Clients, too, saw the possibilities. Attendees from Faultless Brands told us they couldn’t write down ideas fast enough. Another shared that he found the presentation highly engaging, with digital insights he would have regretted missing out on. A third summed it up for all of us:  “My mind is blown.” 

While AI presents solutions, Tim pointed out those solutions can also create problems. Madeline Harris, senior media manager, has seen that in her work already as data regulations shift. 

“We’re obviously using data partners to find the right audience online to serve our clients’ message,” she said. “But in a lot of areas that’s not possible because of the regulations. People don’t want to have that data controlled by other companies.”

Questions About the Future of Marketing

Tim promised to leave attendees with more questions than answers. He definitely succeeded. 

“My mind is going so many different ways,” said Lathi de Silva, managing director of Signal Theory’s Wichita office and public relations director. Her key takeaway was the concept of digital trust.

“To be a digital trust leader you really need to think about the consequences of what you are recommending,” she said. “How is that going to show up? How is that going to be interpreted?”

Beth Wickerson

Beth Wickerson

Beth Wickerson, associate innovation director, wasn’t surprised by Tim’s predictions. She’s been thinking about them for a while.

“I’m glad to see it discussed on an agency-wide level with not only the people we work with every day, but our clients as well,” she said. Beth agrees with Tim’s prediction that marketers in creative roles will have to adapt, becoming curators who use technology as a tool to make their work better or gain inspiration.

“How will people not currently in the industry keep up with the pace of technological change?”

Katherina London, UI/UX designer, saw some discomfort among many in the audience. “Copywriters, designers, art directors, photographers and videographers – all of our jobs are evolving,” she observed. “As a UX designer, I’m constantly having to educate myself and keep up-to-date with technology. How will people not currently in the industry keep up with the pace of technological change?”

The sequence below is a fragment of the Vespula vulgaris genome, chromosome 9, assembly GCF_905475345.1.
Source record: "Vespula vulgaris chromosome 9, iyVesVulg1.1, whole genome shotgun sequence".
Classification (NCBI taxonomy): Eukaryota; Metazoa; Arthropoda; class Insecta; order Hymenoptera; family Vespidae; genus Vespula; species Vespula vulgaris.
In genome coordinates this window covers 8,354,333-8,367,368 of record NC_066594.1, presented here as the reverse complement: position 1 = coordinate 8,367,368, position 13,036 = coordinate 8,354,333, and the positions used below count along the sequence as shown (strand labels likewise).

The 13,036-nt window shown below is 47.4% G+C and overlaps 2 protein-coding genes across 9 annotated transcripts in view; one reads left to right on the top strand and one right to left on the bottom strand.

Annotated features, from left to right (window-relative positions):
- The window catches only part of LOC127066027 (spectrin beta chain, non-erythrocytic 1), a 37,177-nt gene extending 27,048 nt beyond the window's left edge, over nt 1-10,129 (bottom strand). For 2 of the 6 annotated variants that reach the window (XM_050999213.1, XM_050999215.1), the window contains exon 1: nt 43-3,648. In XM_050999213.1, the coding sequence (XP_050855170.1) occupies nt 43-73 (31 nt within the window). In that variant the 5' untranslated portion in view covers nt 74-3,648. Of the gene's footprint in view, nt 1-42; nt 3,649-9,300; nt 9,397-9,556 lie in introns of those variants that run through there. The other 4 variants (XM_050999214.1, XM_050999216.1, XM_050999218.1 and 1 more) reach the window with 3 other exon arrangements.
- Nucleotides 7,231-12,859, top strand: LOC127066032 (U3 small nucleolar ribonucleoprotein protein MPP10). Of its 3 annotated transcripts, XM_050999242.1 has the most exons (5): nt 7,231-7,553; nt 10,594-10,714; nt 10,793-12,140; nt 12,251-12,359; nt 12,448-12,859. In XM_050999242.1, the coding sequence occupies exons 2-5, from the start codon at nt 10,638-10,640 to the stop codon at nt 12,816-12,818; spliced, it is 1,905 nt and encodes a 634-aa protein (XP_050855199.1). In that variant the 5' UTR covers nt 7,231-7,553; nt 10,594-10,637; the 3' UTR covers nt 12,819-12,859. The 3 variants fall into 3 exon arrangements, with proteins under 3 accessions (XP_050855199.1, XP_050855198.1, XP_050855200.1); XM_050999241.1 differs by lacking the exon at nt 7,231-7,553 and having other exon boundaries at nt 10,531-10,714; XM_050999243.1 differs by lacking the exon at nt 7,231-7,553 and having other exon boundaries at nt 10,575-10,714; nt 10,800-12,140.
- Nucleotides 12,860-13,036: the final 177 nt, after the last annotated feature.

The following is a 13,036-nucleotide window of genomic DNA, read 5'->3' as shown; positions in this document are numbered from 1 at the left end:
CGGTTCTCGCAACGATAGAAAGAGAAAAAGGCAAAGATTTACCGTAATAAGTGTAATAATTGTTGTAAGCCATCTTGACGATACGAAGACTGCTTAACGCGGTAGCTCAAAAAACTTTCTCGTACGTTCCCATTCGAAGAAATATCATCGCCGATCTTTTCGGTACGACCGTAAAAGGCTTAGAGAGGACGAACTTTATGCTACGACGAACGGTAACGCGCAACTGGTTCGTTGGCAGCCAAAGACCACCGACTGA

Tim’s presentation brought that point home for Lexi. “I greatly appreciate being able to have an opportunity like this to take time from the workday to learn about something you might not be thinking about on a daily basis,” she said. “To be given the time to learn and look toward the future and be able to see how that can be applied in our clients’ world is very exciting.”

For Lathi, it all boils down to balance. “There can be an algorithm that spits something out, but I think it’s always going to require the human direction.”

How we do that is the question all of us will be considering in our future work.

Marketing’s Digital Transformation

We asked Signal Theory Innovation and Technology Director Elijah Kleinsmith to try the AI technology Tim demonstrated. See the results and Elijah’s article “Three Tech Predictions That Will Shake Up Advertising (Sooner Than You Think)” for more insight into marketing’s digital transformation and Signal Theory’s work in the tech space.

About Tim Frank Andersen

Tim Frank Andersen has 25+ years of experience in the tech and digital scene. He founded his first digital agency in 1995, before digital marketing was common. Now the co-founder and CEO at, his past tech predictions have been a precursor to digital innovations such as augmented reality (AR) and live streaming e-commerce. He has worked with several international brands, including Nike, Pandora, Kellogg’s and Unilever.

You can learn more about Tim Frank Andersen at